Senator Robert Menendez (D-NJ) argued that the Iran deal is “based on hope,” and that even though it would be easier to support, he wouldn’t take the easy path in a speech on Tuesday.
Menendez said, “Whether or not the supporters of the agreement admit it, this deal is based on hope. Hope that when the nuclear sunset clause expires, Iran will have succumbed to the benefits of commerce and global integration. Hope that the hardliners will have lost their power and the revolution will end its hegemonic goals. Hope that the regime will allow the Iranian people to decide their fate. And hope is part of human nature, but unfortunately it is not a national security strategy. The Iranian regime, led by the Ayatollah, wants, above all, to preserve the regime and its Revolution, unlike the Green Revolution of 2009. So it stretches incredulity to believe they signed on to a deal that would in any way weaken the regime, or threaten the goals of the Revolution. Now, I understand that this deal represents a trade-off, a hope that things may be different in Iran in ten to fifteen years. Maybe Iran will desist from its nuclear ambitions. Maybe they’ll stop exporting and supporting terrorism. Maybe they’ll stop holding innocent Americans hostage. Maybe they’ll stop burning American flags. And maybe their leadership will stop chanting, ‘Death to America’ in the streets of Tehran. Or maybe they won’t. I know that, in many respects, it would be far easier to support this deal, as it would have been to vote for the war in Iraq at the time. But I didn’t choose the easier path then, and I am not going to now.”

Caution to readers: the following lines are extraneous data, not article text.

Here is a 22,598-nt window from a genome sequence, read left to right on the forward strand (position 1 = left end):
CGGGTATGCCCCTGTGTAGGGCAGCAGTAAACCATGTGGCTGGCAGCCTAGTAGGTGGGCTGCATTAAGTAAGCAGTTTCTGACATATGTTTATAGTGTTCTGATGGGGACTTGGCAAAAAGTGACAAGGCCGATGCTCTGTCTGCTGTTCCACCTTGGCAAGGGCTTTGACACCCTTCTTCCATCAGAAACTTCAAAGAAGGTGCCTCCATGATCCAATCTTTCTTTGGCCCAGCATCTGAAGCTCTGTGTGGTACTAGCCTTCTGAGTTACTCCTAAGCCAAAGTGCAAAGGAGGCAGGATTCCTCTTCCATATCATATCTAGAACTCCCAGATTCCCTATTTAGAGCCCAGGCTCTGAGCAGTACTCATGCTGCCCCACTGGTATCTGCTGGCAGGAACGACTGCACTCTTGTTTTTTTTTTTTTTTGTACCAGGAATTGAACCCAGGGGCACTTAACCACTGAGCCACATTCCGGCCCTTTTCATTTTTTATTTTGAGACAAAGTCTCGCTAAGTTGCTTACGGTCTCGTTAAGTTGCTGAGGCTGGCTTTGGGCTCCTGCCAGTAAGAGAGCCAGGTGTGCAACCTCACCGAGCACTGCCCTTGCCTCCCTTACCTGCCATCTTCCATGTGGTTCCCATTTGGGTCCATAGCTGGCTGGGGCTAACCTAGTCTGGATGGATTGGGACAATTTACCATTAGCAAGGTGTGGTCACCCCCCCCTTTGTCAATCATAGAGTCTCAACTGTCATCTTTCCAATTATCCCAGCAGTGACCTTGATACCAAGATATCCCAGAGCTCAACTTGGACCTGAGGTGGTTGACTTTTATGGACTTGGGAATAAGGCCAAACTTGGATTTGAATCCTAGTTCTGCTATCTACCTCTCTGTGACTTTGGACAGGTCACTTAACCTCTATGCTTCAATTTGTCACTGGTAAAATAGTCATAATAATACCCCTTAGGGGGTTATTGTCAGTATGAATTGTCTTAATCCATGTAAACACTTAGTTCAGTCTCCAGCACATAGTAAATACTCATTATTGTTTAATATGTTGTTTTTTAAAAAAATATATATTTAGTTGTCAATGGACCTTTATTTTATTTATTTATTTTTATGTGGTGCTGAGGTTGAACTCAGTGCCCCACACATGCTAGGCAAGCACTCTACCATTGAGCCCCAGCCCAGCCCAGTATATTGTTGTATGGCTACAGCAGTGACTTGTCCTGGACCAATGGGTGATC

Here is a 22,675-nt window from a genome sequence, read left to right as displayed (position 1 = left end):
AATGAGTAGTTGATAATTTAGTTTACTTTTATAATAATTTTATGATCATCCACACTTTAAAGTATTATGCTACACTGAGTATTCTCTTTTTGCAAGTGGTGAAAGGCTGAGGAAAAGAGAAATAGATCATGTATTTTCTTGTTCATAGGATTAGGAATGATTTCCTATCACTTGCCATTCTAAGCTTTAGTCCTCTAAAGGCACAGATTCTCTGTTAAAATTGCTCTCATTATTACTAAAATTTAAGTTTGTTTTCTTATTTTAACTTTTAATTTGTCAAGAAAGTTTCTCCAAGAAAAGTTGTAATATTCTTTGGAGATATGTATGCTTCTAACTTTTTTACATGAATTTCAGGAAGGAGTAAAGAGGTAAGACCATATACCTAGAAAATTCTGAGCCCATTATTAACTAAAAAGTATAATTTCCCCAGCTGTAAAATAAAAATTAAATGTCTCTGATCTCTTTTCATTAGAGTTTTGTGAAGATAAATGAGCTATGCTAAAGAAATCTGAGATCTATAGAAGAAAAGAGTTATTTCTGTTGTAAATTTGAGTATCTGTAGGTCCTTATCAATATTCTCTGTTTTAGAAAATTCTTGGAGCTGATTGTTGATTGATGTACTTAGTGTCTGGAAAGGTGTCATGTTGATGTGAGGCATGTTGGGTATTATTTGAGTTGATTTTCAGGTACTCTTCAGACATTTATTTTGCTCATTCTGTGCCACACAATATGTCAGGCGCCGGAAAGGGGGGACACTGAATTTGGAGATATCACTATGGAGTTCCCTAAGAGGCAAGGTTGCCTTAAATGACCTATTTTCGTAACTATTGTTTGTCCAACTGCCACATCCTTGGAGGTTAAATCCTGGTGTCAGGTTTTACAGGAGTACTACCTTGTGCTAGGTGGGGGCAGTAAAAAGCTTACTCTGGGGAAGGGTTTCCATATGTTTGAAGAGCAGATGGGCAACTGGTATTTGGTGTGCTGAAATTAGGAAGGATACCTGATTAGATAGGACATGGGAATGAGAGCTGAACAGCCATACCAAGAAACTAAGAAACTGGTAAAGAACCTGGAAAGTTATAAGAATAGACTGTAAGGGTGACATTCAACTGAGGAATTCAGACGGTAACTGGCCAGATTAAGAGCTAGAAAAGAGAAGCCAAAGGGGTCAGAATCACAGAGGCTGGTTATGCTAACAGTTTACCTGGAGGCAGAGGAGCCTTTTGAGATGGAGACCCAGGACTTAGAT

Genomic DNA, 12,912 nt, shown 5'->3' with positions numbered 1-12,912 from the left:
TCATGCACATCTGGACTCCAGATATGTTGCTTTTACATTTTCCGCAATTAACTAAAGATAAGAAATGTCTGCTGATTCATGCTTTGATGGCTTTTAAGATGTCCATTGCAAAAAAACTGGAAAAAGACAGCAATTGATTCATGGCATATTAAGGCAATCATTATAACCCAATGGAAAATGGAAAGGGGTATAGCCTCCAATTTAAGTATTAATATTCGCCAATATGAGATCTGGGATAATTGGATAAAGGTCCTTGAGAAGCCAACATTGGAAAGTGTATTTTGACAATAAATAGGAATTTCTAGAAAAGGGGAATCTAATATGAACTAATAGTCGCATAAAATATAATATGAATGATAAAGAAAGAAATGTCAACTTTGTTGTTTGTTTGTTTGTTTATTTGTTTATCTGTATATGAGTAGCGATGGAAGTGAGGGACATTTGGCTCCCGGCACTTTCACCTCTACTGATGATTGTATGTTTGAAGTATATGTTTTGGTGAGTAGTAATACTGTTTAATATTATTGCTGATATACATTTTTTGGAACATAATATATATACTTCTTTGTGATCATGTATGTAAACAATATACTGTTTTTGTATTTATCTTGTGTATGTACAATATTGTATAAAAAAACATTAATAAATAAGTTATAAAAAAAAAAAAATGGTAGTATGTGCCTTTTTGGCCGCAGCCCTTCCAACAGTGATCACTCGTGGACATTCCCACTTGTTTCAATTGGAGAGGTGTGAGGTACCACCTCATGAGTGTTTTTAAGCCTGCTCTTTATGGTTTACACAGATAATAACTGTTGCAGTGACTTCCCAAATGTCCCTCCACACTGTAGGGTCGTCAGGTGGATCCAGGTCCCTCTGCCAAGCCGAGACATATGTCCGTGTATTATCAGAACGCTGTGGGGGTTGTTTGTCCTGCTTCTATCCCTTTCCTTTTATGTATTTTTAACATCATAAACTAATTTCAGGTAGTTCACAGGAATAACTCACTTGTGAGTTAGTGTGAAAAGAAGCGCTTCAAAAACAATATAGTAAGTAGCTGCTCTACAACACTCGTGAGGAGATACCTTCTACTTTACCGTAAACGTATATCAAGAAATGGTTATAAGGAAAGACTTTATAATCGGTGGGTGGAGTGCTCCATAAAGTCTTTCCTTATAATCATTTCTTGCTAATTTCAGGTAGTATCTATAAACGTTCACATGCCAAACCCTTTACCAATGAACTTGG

(h/t Real Clear Politics)
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